We kindly inform our visitors that during the Budapest Wine Festival organised traditionally in the surroundings of the Buda Royal Palace the main entrance of the Gallery (under the dome of the palace, opening from the terrace looking to the Danube) can be accessed only for Festival visitors.Those who are going to visit only the Hungarian National Gallery, are able to enter the building only through the entrance of building ‘A’ that can be approached from the direction of Dísz square or arriving by funicular. For more information please visit our website here (Changes during the wine festival)
The Hungarian National Gallery is the largest public collection presenting the history of the fine arts in Hungary.
The Late Medieval Wooden Sculptures and Panel Paintings collection boasts fully intact winged altarpieces – most notably the former main altar from the parish church of Kisszeben, which was one of the largest altar constructions in the whole of central Europe. On the ground floor individual works of art are in the majority. These include components of one-time winged altarpieces that now qualify as single pieces of art.
The Late Renaissance and Baroque Art transports us through 250 years, beginning with Mannerist works made in Vienna and Prague, ecclesiastical treasures, wooden epitaphs and tomb sculptures. Early 18th-century art is represented by works by Bohemian, Silesian and German masters, and by those of their Hungarian counterparts who achieved fame abroad.
The exhibition of Nineteenth-century Art displays almost all the major works produced during the national Romantic period. Alongside the emblematic masterworks of historical art hang Biedermeier genre pieces, Hungarian landscapes and some of the best-known exemplars of Hungarian portraiture. A separate room contains the works of Mihály Munkácsy and the greatest innovators in 19th century Hungarian art, and there is a cabinet exhibition Nude Sculptures from the Turn of the Century that displays marble statues from the collection.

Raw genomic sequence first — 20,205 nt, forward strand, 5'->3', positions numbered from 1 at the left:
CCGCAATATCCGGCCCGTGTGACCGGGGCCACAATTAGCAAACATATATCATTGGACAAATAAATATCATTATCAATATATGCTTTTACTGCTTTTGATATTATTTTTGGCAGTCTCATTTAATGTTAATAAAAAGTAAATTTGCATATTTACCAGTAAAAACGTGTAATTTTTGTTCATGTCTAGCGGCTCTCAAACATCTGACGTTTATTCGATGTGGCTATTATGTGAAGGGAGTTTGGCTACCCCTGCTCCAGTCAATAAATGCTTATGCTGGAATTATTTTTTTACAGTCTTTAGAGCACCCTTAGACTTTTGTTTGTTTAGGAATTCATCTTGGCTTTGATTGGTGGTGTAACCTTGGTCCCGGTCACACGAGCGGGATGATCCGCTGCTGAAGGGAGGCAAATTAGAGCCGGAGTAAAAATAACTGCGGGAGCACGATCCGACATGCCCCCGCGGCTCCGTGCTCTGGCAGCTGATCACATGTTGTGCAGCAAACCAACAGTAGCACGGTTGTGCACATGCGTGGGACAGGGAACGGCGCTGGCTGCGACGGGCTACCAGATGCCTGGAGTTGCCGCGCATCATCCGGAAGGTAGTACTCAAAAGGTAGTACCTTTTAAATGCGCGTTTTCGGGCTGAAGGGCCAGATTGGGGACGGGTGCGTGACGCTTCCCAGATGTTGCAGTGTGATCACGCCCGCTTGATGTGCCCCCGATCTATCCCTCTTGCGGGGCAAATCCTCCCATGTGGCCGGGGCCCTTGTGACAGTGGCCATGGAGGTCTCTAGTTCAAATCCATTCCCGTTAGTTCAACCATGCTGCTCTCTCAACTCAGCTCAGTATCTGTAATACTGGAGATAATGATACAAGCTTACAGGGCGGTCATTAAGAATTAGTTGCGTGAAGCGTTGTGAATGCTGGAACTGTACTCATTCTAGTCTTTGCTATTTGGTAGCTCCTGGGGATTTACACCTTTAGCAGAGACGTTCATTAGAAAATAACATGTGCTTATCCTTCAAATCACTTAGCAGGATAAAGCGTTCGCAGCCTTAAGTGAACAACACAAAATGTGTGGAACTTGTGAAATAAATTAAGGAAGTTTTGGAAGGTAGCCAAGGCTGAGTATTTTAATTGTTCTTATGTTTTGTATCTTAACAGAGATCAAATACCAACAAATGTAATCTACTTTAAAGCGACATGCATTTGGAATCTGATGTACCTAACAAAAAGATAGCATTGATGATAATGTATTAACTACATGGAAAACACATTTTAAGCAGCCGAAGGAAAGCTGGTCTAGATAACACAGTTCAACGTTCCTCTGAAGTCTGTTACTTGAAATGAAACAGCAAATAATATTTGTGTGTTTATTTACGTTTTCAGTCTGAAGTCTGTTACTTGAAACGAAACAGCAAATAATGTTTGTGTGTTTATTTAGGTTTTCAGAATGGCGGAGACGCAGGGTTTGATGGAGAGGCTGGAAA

The exhibition of Twentieth-century Art before 1945 surveys the most important trends in the fine arts in Hungary from the generation that founded the Nagybánya artists’ colony in the 1980s to the 1940s.
At the revamped display, titled shifts, of Hungarian Art after 1945, visitors can see the latest creations by contemporary artists, as well as works by people who are already regarded as classics of modern Hungarian art. The exhibition presents the art of the last seventy years from three main aspects: the various movements that coexisted, the exhibitions that defined their times, and the links with international trends.